W. H. Auden
He was my North, my South, my East and West,
My working week and my Sunday rest,
My noon, my midnight, my talk, my song;
I thought that love would last forever: I was wrong.
Over more than 3 decades of living together we built ourselves a special world-for-two, my husband and I. Our own private paradise became all the better after we retired from the hustle and bustle of high pressure careers.
We were so sure PC was going to make it, that the cord blood transplant would be a success and we would go back home without the sword of CLL hanging over our heads. Failure was not an option for either of us – so much so that we never made any contingency plans, never took the time to say all the things we had to say, our just-in-case goodbyes. Then suddenly it was too late to say anything. PC was in a coma from which he never recovered. And for the rest of my life I know I will be fighting a battle with grief and loneliness.
It is a little over six months since PC passed away. My mind keeps picking at the details of that last week in the hospital over and over as I lie sleepless at night, scabs on my heart that won’t quite heal. Each stark and horrifying detail is etched in my mind, including his last moments as I watched the monitor count his heart beats down to zero. The last thing I did before I left him lying there in the ICU ward was to take off his wedding band. I now wear both of them, his and mine. His band is a little loose on my finger – it makes soft clicking noises against my own wedding band as I pound away on my laptop, each keystroke underlined by a soft click reminding me he is really gone. If any part of him still exits, it is as a memory – a simulation in my brain. In any given situation, I can imagine exactly what he would say, how he would react, how he would look and sound. I can almost hear him saying “Hi Sweetie” in the special voice he reserved just for me and the gentle smile that went with it. When I am gone, this simulation in my mind will be gone too. Our two wedding bands will gather dust in companionable oblivion in my daughter’s jewelry case – a fitting end to our unconventional and sadly unfinished love story.
I have learned most people have a time limit of sorts for grief, a period of indulgence when grief is socially acceptable. Mere acquaintances feel their obligations met after a cliché or two, a nice Hallmark card in the mail, a brief and sometimes uncomfortable condolence phone call. Closer friends and family will indulge you for a while longer. But the day will come when they too drift away, anxious to get on with their own lives and erase the dank memory of death and grief – bleak reminders of their own mortality – that would otherwise darken their sunny days. We walk in a twilight zone, CLL spouses that take care of our stricken partners; some that have lost our mates to this disease, some with the sword still hanging over our heads. We straddle the sunny world of the living and twilight memories of lost loves. Our long drawn out grief fighting this “good cancer” is rarely understood, except by others who share our experience.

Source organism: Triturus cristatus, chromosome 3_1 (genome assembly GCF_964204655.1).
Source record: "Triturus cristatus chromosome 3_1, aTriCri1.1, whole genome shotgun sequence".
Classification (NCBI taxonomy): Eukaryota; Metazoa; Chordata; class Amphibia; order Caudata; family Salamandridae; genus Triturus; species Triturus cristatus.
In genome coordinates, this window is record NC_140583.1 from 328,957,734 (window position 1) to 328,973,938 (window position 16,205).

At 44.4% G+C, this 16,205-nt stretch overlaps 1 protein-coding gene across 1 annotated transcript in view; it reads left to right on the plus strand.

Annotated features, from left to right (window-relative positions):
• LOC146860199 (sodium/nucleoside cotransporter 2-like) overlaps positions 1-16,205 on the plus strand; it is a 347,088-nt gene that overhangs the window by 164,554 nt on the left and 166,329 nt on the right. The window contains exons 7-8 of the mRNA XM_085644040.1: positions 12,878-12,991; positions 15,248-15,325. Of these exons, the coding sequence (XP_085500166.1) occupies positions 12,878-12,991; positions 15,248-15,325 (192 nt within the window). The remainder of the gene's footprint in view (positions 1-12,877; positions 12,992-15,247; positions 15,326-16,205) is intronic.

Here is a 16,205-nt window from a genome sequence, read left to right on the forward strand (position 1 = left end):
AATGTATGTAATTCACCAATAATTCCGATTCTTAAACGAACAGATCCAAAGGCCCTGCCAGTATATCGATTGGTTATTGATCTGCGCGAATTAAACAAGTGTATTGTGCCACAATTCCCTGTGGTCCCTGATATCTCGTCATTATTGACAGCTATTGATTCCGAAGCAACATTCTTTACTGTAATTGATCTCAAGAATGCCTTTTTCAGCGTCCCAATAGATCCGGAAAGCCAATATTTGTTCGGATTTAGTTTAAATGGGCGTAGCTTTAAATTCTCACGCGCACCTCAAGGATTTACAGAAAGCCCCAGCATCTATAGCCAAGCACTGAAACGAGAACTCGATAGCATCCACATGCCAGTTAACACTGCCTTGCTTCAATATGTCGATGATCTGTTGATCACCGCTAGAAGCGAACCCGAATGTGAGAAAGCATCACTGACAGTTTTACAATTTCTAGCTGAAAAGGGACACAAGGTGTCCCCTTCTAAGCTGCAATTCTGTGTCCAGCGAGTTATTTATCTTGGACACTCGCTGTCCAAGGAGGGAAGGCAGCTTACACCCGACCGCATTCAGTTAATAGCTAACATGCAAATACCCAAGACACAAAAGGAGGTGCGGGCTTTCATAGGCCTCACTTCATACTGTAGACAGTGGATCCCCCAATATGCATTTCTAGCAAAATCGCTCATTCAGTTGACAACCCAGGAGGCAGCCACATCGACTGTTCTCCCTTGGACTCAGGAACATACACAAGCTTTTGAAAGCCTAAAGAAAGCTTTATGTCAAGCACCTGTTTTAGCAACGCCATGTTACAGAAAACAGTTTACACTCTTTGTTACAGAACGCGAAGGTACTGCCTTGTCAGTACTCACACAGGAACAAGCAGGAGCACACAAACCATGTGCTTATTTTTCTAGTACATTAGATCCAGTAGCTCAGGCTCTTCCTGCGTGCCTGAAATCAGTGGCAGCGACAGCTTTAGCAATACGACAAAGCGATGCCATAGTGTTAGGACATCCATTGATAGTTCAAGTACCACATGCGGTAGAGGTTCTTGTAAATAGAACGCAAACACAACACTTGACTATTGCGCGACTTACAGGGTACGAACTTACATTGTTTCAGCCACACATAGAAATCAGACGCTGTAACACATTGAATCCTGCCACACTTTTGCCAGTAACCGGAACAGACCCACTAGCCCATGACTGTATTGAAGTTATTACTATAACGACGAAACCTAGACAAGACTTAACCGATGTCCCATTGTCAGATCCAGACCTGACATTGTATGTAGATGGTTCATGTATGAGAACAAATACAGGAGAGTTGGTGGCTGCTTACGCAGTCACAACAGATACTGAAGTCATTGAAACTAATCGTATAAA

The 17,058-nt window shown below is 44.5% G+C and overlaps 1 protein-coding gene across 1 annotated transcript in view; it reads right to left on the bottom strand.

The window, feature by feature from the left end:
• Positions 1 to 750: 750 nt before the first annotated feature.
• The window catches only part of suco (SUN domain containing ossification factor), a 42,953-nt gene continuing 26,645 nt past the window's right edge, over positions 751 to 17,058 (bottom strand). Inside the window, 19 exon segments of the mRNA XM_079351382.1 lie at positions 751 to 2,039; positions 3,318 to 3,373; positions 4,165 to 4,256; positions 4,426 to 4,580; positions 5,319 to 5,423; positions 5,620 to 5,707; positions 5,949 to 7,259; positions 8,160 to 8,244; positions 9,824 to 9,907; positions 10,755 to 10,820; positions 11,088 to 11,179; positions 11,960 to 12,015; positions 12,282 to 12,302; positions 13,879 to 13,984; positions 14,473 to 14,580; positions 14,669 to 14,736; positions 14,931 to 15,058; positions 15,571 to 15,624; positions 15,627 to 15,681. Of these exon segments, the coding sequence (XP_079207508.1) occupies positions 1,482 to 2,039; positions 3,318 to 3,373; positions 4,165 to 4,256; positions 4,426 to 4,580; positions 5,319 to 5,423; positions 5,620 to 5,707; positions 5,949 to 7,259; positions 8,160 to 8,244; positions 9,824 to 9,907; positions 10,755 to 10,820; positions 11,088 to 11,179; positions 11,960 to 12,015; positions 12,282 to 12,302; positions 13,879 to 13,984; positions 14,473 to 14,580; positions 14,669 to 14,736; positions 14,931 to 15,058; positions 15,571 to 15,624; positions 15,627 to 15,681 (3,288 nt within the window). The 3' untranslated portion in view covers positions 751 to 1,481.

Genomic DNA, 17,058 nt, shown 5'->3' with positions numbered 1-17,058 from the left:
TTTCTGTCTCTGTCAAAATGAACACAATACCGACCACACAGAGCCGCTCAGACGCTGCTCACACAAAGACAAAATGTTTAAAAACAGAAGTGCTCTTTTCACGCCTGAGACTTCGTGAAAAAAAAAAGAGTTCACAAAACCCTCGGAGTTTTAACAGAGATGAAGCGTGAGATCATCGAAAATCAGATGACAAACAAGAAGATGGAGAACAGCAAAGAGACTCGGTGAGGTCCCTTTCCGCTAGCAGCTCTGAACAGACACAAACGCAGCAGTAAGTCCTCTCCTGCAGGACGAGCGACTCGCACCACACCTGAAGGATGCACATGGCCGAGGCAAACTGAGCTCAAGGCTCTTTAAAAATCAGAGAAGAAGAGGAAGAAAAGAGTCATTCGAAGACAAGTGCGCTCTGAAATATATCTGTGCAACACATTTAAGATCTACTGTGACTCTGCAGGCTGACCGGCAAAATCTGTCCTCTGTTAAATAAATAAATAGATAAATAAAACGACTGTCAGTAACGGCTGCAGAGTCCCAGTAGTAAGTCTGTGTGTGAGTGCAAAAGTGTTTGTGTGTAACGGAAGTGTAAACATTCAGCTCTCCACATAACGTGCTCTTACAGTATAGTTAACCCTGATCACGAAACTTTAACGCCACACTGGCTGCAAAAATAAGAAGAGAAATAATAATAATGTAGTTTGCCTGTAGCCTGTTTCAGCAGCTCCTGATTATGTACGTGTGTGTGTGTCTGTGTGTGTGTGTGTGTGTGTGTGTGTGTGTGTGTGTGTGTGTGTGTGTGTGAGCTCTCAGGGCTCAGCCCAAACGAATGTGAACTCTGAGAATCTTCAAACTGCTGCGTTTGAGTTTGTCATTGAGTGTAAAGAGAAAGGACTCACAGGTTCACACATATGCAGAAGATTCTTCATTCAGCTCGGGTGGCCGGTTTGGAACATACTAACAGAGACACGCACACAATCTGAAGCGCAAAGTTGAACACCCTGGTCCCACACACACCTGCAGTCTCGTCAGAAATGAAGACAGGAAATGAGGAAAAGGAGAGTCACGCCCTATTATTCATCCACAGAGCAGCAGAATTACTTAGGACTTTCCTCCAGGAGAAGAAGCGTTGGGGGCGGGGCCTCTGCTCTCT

I expected flashes of “survivor’s guilt”. Why did he have to die and why am I still alive? I was prepared for that. But what did catch me by surprise was the number of patients who were angry. PC’s story hit home hard for a lot of people. For them, after PC’s death I became a tarnished mascot, a failed advocate. If I could not protect PC, what good am I to them? Good question to which I am afraid I have no answer. My excuse is that I never sought the responsibility of being a cancer “guru” – there are far too many of them out there already. The best I can say about myself is that I have walked in your shoes and I will continue to do so for the rest of my life. You have to decide if that is good enough for you.
Most of you I have never met. I know you only through the emails we have exchanged, sometimes a photo or two to put faces to names. Often enough, a spouse that I got to know very well would write to say goodbye, the death of the loved one precipitating unilateral decision to end our friendship as well. But for each such goodbye that I mourned there were many more hellos, new names, new stories that had uncanny resemblance to all the other stories I have listened to over the past seven years. The list of friends I have lost to CLL grows a little longer each year. There are too many addresses in my email address book that I do not have the heart to delete, anymore than I can delete the memories in my mind.
I dithered about publishing this article. Is it too personal, too mushy? But they say grief shared is grief reduced and I thought I would open this topic (can of worms?) for those of you who might find comfort in sharing your own experiences coping with loss – loss of robust good health you once took for granted, loss of unlimited time and wide open possibilities, loss of second chances to re-do and make amends, loss of time to do all the things you wanted to do and be, before CLL became a part of your daily equation. And finally, for far too many of you, loss of a special some one that was your compass, your North, South, East and West.
Chaya (& PC)